Stocks fall on grim Caterpillar outlook

Stocks were tugged lower Wednesday by a grim earnings report from the world's largest construction equipment company. That makes two consecutive days of losses for stocks, the first time that's happened all month. 

By , AP Business Writer

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    Traders await the IPO of Jones Energy on the floor at the New York Stock Exchange Wednesday. A weak earnings report from Caterpillar tugged at stocks, marking two consecutive days of losses.
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A gloomy outlook from Caterpillar, the world's largest construction equipment company, tugged the stock market lower Wednesday.

The meager drop gave the stock market two consecutive days of losses, the first time that's happened all month.

Caterpillar's earnings fell 43 percent in the second quarter as China's economy slowed and commodity prices sank. The company also warned of slowing revenue and profit, and its stock dropped $2.08, or 2 percent, to $83.44.

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Slight losses spread across a wide variety of companies, with nine of 10 industry groups in the Standard & Poor's 500 index ending lower.

The holdouts were technology companies, which got a lift from Apple's surgingstock. Despite reporting lower quarterly earnings Tuesday, the maker of tablets, smartphones and computers still managed to beat analysts' estimates, thanks to rising shipments of iPhones. Apple jumped $21.52, or 5 percent, to $440.51.

The Dow Jones industrial average fell 25.50 points, or 0.2 percent, at 15,542.24.

The Standard & Poor's 500 index fell 6.45 points, or 0.4 percent, to 1,685.94. The technology-heavy Nasdaq composite index edged up 0.33 of a point, or less than 0.1 percent, to 3,579.60.

Although far from a blockbuster earnings season, the larger trend for corporate profits looks good. Analysts forecast that second-quarter earnings for companies in the S&P 500 increased 4.2 percent over the same period last year, according to S&P Capital IQ. At the start of the month, they were looking for earnings to rise 2.8 percent. More than six out of every 10 companies have surpassed Wall Street's profit targets.

"Yes, they're beating expectations, but expectations are so low," said Brad McMillan, chief investment officer at Commonwealth Financial. The overall number masks some worrisome trends, he said.

Financial firms, such as Goldman Sachs and Capital One, have posted the highest rate of earnings growth of any industry. Pull their results out of the total, however, and earnings are on track to slump 3.5 percent, according to FactSet.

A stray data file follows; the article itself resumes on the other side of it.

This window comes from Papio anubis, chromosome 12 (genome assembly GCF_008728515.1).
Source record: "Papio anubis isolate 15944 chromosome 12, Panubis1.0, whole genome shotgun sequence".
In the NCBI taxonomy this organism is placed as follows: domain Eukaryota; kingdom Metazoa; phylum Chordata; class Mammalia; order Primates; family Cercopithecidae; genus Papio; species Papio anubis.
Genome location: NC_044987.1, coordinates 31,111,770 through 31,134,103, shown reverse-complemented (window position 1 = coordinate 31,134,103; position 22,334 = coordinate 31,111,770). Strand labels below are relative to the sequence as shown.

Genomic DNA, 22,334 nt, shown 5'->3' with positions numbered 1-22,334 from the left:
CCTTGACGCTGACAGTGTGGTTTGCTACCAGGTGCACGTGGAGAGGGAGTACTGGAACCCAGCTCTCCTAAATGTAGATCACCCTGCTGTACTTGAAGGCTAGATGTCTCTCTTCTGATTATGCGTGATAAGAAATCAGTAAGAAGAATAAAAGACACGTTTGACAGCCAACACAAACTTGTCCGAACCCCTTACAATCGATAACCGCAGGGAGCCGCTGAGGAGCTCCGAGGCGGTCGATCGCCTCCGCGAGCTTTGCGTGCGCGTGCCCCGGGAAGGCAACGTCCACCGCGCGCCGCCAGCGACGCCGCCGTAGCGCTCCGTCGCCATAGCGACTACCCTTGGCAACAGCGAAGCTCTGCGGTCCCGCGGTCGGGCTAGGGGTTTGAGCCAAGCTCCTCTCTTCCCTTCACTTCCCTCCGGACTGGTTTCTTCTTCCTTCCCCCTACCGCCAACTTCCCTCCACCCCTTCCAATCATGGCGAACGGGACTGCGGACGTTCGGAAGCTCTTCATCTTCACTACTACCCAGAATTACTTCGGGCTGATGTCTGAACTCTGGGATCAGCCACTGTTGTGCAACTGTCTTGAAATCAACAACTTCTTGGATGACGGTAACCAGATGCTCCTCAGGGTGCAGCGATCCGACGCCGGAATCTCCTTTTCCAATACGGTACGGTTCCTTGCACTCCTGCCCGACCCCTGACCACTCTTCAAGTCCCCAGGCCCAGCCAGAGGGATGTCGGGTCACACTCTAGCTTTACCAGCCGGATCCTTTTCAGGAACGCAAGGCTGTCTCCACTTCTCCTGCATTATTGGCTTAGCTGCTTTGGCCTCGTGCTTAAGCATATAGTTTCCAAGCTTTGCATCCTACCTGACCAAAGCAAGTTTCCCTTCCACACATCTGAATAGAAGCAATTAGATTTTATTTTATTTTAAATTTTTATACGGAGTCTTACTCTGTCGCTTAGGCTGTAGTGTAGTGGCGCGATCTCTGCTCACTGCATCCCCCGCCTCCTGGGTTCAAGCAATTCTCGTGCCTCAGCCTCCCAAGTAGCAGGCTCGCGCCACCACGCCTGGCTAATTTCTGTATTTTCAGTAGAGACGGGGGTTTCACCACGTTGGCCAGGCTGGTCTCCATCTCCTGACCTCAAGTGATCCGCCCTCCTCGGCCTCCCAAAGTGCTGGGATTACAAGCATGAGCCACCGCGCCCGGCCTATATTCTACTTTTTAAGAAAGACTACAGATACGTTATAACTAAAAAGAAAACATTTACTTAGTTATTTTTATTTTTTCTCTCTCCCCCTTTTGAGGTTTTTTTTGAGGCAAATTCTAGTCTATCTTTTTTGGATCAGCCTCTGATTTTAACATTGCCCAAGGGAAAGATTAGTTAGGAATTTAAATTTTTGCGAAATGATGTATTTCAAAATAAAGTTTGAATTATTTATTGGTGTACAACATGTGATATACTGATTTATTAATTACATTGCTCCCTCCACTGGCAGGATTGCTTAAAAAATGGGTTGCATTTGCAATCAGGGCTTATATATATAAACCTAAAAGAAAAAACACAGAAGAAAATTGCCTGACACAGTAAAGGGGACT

"You can't call this a blowout quarter so far," McMillan said.

Another 25 big companies, including Visa and Qualcomm, are releasing reports after the closing bell. Among them, Facebook surged 14 percent to $30.31 in after-hours trading after reporting income and revenue that easily beat analysts' estimates.

Surging demand for pickup trucks in the U.S. helped Ford Motor post higher quarterly profits. Sales in China also jumped 47 percent in the first six months of the year. The second-largest car company in the U.S. raised its profit forecast and its stock climbed 43 cents, or 3 percent, to $17.37.

AT&T dropped 41 cents, or 1 percent, to $35.40. Higher costs hit AT&T's profits in the latest quarter. The company's coffers were drained by smartphone sales, which it subsidizes in the hope of making money back over the life of two-year contracts.

In Europe, a broad gauge of economic activity reached the highest level since January 2012, sending stock markets in Germany and France higher. Financial information company Markit said Wednesday that its monthly purchasing managers' index for the countries that use the euro currency increased for the fourth month running.

France's CAC 40 rose 1 percent and Germany's DAX gained 0.8 percent.

The report out of Europe pushed prices for U.S. government bonds down and their yields up. The yield on the 10-year Treasury note rose to 2.58 percent from 2.51 percent late Tuesday.

Signs of economic strength usually lead traders to sell Treasurys, considered one of the safest places in the world to park cash.

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